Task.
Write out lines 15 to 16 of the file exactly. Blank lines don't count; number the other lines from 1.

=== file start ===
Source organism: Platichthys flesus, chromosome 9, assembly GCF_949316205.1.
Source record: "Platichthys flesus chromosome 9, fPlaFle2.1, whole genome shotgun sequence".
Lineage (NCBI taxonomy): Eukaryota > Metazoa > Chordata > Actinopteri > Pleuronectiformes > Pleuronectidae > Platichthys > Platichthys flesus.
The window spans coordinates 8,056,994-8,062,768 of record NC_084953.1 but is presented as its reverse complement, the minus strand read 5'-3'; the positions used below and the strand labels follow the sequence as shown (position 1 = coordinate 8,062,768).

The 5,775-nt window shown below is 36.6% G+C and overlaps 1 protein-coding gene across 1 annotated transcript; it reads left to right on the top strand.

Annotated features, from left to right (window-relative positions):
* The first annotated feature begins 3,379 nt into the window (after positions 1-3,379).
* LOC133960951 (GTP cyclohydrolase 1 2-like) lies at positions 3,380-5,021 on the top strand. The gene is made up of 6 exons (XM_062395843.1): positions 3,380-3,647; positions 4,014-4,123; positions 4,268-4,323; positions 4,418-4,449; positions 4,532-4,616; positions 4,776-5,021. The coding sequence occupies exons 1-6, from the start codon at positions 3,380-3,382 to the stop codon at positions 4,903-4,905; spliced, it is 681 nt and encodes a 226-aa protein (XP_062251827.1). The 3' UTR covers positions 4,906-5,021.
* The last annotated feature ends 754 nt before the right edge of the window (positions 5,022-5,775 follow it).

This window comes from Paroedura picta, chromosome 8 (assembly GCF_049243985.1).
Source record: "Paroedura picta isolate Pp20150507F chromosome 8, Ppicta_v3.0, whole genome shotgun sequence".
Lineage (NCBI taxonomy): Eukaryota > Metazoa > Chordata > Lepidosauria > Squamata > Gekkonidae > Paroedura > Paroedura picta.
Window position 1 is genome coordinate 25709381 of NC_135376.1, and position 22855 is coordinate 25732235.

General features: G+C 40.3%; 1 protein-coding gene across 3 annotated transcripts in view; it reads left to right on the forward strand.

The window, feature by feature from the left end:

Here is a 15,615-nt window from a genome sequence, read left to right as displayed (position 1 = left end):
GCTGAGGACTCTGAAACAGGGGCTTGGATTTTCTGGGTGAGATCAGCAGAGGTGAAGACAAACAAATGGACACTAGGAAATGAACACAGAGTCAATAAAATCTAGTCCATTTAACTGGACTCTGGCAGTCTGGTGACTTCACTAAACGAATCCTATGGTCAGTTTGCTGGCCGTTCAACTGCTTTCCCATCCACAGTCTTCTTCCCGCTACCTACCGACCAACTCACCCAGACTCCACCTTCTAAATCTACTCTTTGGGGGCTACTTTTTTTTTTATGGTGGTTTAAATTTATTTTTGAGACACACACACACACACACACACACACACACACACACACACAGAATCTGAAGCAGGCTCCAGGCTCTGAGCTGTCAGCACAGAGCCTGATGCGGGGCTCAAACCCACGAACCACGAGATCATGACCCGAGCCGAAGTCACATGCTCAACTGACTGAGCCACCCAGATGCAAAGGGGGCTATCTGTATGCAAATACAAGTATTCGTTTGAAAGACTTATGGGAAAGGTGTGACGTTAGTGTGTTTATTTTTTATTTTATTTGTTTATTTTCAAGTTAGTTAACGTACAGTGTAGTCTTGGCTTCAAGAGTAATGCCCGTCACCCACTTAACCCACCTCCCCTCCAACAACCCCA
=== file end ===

The window, feature by feature from the left end:

Here is a 15,615-nt window from a genome sequence, read left to right as displayed (position 1 = left end):